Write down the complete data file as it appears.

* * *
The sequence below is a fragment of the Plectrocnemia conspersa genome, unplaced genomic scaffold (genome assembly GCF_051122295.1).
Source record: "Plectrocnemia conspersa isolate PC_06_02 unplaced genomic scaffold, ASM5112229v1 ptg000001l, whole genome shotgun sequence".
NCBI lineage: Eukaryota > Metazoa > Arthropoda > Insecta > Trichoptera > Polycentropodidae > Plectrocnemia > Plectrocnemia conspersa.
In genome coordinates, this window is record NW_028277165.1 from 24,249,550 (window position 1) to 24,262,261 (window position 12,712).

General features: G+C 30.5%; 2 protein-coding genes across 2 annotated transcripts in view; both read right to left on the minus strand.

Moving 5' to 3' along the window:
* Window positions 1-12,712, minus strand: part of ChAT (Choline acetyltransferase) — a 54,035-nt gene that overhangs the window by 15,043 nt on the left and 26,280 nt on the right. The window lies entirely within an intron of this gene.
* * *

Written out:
The sequence below is a fragment of the Plectrocnemia conspersa genome, unplaced genomic scaffold (genome assembly GCF_051122295.1).
Source record: "Plectrocnemia conspersa isolate PC_06_02 unplaced genomic scaffold, ASM5112229v1 ptg000001l, whole genome shotgun sequence".
NCBI lineage: Eukaryota > Metazoa > Arthropoda > Insecta > Trichoptera > Polycentropodidae > Plectrocnemia > Plectrocnemia conspersa.
In genome coordinates, this window is record NW_028277165.1 from 24,249,550 (window position 1) to 24,262,261 (window position 12,712).

General features: G+C 30.5%; 2 protein-coding genes across 2 annotated transcripts in view; both read right to left on the minus strand.

Moving 5' to 3' along the window:
* Window positions 1-12,712, minus strand: part of ChAT (Choline acetyltransferase) — a 54,035-nt gene that overhangs the window by 15,043 nt on the left and 26,280 nt on the right. The window lies entirely within an intron of this gene.